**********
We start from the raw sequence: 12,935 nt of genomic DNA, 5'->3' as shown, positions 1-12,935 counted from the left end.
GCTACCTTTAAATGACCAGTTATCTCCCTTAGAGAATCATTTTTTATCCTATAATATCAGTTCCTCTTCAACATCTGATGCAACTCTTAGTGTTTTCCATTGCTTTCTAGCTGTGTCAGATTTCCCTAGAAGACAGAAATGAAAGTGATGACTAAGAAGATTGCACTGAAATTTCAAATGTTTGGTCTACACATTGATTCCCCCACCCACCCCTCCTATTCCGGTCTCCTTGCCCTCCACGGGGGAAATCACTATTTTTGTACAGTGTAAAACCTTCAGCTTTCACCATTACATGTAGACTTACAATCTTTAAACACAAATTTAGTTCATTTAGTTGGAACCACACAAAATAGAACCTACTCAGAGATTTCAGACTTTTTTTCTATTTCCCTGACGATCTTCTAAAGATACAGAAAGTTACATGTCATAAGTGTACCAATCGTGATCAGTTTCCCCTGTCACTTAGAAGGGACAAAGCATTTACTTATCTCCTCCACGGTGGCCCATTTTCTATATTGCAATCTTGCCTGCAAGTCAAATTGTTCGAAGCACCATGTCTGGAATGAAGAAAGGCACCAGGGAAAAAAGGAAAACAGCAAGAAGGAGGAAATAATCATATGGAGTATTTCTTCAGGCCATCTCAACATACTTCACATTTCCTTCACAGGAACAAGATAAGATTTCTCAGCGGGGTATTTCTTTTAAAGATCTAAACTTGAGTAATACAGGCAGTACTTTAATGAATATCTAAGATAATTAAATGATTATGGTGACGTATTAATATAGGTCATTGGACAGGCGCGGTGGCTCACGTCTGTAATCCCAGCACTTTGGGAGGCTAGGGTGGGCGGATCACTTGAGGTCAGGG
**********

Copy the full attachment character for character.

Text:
We start from the raw sequence: 12,935 nt of genomic DNA, 5'->3' as shown, positions 1-12,935 counted from the left end.
GCTACCTTTAAATGACCAGTTATCTCCCTTAGAGAATCATTTTTTATCCTATAATATCAGTTCCTCTTCAACATCTGATGCAACTCTTAGTGTTTTCCATTGCTTTCTAGCTGTGTCAGATTTCCCTAGAAGACAGAAATGAAAGTGATGACTAAGAAGATTGCACTGAAATTTCAAATGTTTGGTCTACACATTGATTCCCCCACCCACCCCTCCTATTCCGGTCTCCTTGCCCTCCACGGGGGAAATCACTATTTTTGTACAGTGTAAAACCTTCAGCTTTCACCATTACATGTAGACTTACAATCTTTAAACACAAATTTAGTTCATTTAGTTGGAACCACACAAAATAGAACCTACTCAGAGATTTCAGACTTTTTTTCTATTTCCCTGACGATCTTCTAAAGATACAGAAAGTTACATGTCATAAGTGTACCAATCGTGATCAGTTTCCCCTGTCACTTAGAAGGGACAAAGCATTTACTTATCTCCTCCACGGTGGCCCATTTTCTATATTGCAATCTTGCCTGCAAGTCAAATTGTTCGAAGCACCATGTCTGGAATGAAGAAAGGCACCAGGGAAAAAAGGAAAACAGCAAGAAGGAGGAAATAATCATATGGAGTATTTCTTCAGGCCATCTCAACATACTTCACATTTCCTTCACAGGAACAAGATAAGATTTCTCAGCGGGGTATTTCTTTTAAAGATCTAAACTTGAGTAATACAGGCAGTACTTTAATGAATATCTAAGATAATTAAATGATTATGGTGACGTATTAATATAGGTCATTGGACAGGCGCGGTGGCTCACGTCTGTAATCCCAGCACTTTGGGAGGCTAGGGTGGGCGGATCACTTGAGGTCAGGG